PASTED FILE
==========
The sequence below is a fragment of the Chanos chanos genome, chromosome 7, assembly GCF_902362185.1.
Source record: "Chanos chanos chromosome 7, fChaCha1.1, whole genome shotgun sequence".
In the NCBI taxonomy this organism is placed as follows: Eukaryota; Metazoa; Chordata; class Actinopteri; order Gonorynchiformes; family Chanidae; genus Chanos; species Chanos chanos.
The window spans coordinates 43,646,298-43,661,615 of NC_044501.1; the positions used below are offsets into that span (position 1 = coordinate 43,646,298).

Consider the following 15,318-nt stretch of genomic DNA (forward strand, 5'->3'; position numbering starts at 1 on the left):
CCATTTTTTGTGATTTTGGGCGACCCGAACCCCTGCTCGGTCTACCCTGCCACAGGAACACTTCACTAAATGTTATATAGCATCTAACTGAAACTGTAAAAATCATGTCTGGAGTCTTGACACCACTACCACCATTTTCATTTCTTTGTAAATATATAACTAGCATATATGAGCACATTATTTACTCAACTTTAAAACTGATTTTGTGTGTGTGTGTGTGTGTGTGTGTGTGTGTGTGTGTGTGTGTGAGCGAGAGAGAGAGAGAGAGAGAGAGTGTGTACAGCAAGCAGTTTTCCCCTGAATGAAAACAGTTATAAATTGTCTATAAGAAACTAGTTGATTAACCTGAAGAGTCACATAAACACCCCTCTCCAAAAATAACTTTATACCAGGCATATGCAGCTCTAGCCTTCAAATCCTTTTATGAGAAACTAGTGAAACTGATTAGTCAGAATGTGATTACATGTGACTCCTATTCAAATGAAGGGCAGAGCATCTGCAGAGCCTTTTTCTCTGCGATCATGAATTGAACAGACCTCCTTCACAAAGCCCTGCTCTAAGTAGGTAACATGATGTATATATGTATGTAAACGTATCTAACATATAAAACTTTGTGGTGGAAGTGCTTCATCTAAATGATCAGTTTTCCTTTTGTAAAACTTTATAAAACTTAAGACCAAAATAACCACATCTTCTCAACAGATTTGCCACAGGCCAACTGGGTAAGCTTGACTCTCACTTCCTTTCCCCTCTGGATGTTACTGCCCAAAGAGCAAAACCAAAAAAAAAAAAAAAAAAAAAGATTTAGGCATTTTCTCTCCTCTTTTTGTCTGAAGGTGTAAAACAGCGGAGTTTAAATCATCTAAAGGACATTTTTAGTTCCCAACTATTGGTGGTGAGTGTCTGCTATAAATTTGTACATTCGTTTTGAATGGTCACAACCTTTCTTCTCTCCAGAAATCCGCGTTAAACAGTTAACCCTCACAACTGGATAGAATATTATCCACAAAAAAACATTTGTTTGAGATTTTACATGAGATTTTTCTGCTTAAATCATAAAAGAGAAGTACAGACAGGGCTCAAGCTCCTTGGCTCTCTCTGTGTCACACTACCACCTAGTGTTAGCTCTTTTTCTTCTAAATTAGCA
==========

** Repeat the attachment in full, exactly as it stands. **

The sequence below is a fragment of the Chanos chanos genome, chromosome 7, assembly GCF_902362185.1.
Source record: "Chanos chanos chromosome 7, fChaCha1.1, whole genome shotgun sequence".
In the NCBI taxonomy this organism is placed as follows: Eukaryota; Metazoa; Chordata; class Actinopteri; order Gonorynchiformes; family Chanidae; genus Chanos; species Chanos chanos.
The window spans coordinates 43,646,298-43,661,615 of NC_044501.1; the positions used below are offsets into that span (position 1 = coordinate 43,646,298).

Consider the following 15,318-nt stretch of genomic DNA (forward strand, 5'->3'; position numbering starts at 1 on the left):
CCATTTTTTGTGATTTTGGGCGACCCGAACCCCTGCTCGGTCTACCCTGCCACAGGAACACTTCACTAAATGTTATATAGCATCTAACTGAAACTGTAAAAATCATGTCTGGAGTCTTGACACCACTACCACCATTTTCATTTCTTTGTAAATATATAACTAGCATATATGAGCACATTATTTACTCAACTTTAAAACTGATTTTGTGTGTGTGTGTGTGTGTGTGTGTGTGTGTGTGTGTGTGTGTGAGCGAGAGAGAGAGAGAGAGAGAGAGTGTGTACAGCAAGCAGTTTTCCCCTGAATGAAAACAGTTATAAATTGTCTATAAGAAACTAGTTGATTAACCTGAAGAGTCACATAAACACCCCTCTCCAAAAATAACTTTATACCAGGCATATGCAGCTCTAGCCTTCAAATCCTTTTATGAGAAACTAGTGAAACTGATTAGTCAGAATGTGATTACATGTGACTCCTATTCAAATGAAGGGCAGAGCATCTGCAGAGCCTTTTTCTCTGCGATCATGAATTGAACAGACCTCCTTCACAAAGCCCTGCTCTAAGTAGGTAACATGATGTATATATGTATGTAAACGTATCTAACATATAAAACTTTGTGGTGGAAGTGCTTCATCTAAATGATCAGTTTTCCTTTTGTAAAACTTTATAAAACTTAAGACCAAAATAACCACATCTTCTCAACAGATTTGCCACAGGCCAACTGGGTAAGCTTGACTCTCACTTCCTTTCCCCTCTGGATGTTACTGCCCAAAGAGCAAAACCAAAAAAAAAAAAAAAAAAAAAGATTTAGGCATTTTCTCTCCTCTTTTTGTCTGAAGGTGTAAAACAGCGGAGTTTAAATCATCTAAAGGACATTTTTAGTTCCCAACTATTGGTGGTGAGTGTCTGCTATAAATTTGTACATTCGTTTTGAATGGTCACAACCTTTCTTCTCTCCAGAAATCCGCGTTAAACAGTTAACCCTCACAACTGGATAGAATATTATCCACAAAAAAACATTTGTTTGAGATTTTACATGAGATTTTTCTGCTTAAATCATAAAAGAGAAGTACAGACAGGGCTCAAGCTCCTTGGCTCTCTCTGTGTCACACTACCACCTAGTGTTAGCTCTTTTTCTTCTAAATTAGCA